October 31, 2011
It is hardly surprising that the markets are having second thoughts about last week's euro zone rescue deal. The scale of the relief rally on Thursday was surely prompted by the fact that some deal was done, not by the (sketchy) details of the deal itself.
Take the three aspects of the deal - Greek debt write-down, bank recapitalisation and the boosting of the firepower of the EFSF. On Greece, a 50% writedown of debt is what many people had called for. But this is just a write-down of private sector debt (even then it's not clear whether this can be achieved on a voluntary basis). A lot of Greek debt is now owned by official bodies who are not willing to take a write-down at all. So Greece will still be left with an 120% debt-to-GDP ratio by 2020, a level that looks unsustainable. The word "solution" hardly seems to apply.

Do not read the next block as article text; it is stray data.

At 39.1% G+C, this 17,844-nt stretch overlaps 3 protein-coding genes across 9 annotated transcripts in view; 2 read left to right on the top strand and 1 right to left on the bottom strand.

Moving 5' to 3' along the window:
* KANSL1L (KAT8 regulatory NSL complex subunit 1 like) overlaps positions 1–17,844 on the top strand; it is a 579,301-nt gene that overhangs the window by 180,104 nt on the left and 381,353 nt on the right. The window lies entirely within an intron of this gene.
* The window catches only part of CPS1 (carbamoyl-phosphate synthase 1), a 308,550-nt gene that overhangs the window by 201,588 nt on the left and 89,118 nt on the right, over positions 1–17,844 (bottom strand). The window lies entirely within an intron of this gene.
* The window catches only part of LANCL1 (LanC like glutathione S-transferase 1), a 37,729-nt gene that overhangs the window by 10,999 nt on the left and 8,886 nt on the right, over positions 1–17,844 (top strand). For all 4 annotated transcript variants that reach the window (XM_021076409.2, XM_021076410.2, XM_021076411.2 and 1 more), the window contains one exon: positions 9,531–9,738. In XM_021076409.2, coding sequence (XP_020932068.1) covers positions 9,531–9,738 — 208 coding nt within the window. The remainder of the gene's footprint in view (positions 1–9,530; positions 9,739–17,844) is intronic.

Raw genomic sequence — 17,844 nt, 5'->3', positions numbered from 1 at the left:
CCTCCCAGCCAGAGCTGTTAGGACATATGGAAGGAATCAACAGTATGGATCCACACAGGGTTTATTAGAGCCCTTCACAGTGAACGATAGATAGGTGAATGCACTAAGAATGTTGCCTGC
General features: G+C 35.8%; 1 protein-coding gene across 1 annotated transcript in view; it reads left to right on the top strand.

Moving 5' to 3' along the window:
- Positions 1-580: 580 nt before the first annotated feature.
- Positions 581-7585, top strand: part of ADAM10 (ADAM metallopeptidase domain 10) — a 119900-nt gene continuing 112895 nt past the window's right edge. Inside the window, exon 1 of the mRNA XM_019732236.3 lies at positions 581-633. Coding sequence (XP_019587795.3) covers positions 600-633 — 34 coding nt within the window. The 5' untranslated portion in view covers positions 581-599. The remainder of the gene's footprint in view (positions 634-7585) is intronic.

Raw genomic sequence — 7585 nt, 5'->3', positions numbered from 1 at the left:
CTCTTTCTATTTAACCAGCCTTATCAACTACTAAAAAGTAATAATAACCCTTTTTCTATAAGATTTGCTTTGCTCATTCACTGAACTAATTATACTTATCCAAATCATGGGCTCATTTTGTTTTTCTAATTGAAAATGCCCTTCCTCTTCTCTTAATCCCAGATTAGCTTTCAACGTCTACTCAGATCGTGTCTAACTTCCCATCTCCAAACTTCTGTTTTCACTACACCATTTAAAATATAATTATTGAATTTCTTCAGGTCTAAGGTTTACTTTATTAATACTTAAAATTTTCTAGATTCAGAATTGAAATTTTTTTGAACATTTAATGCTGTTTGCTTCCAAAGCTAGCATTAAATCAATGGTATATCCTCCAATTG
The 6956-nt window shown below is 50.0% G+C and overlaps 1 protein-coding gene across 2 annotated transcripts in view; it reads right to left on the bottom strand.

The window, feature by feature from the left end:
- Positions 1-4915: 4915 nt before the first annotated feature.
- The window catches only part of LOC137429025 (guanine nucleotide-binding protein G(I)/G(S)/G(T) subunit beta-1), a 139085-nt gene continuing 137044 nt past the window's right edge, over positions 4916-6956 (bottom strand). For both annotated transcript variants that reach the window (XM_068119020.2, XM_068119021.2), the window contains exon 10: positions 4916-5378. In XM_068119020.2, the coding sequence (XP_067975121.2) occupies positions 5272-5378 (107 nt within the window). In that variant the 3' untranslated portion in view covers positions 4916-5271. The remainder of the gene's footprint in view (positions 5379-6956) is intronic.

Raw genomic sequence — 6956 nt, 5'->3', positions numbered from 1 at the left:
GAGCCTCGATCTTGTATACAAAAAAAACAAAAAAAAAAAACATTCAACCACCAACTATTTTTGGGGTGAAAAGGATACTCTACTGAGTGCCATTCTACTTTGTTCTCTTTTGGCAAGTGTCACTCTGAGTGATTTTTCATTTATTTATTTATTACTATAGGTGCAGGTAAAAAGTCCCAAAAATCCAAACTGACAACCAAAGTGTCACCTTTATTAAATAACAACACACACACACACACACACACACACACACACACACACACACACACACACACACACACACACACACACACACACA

Any Greek write-down would hit the banks which is why recapitalisation is needed. But the €106.5 billion being raised is a lot less than others thought necessary (including the IMF). Nor is it clear from whom the money will be raised or whether the capital ratio will be boosted instead by banks shrinking their balance sheets, a development that would be unhelpful for the European economy.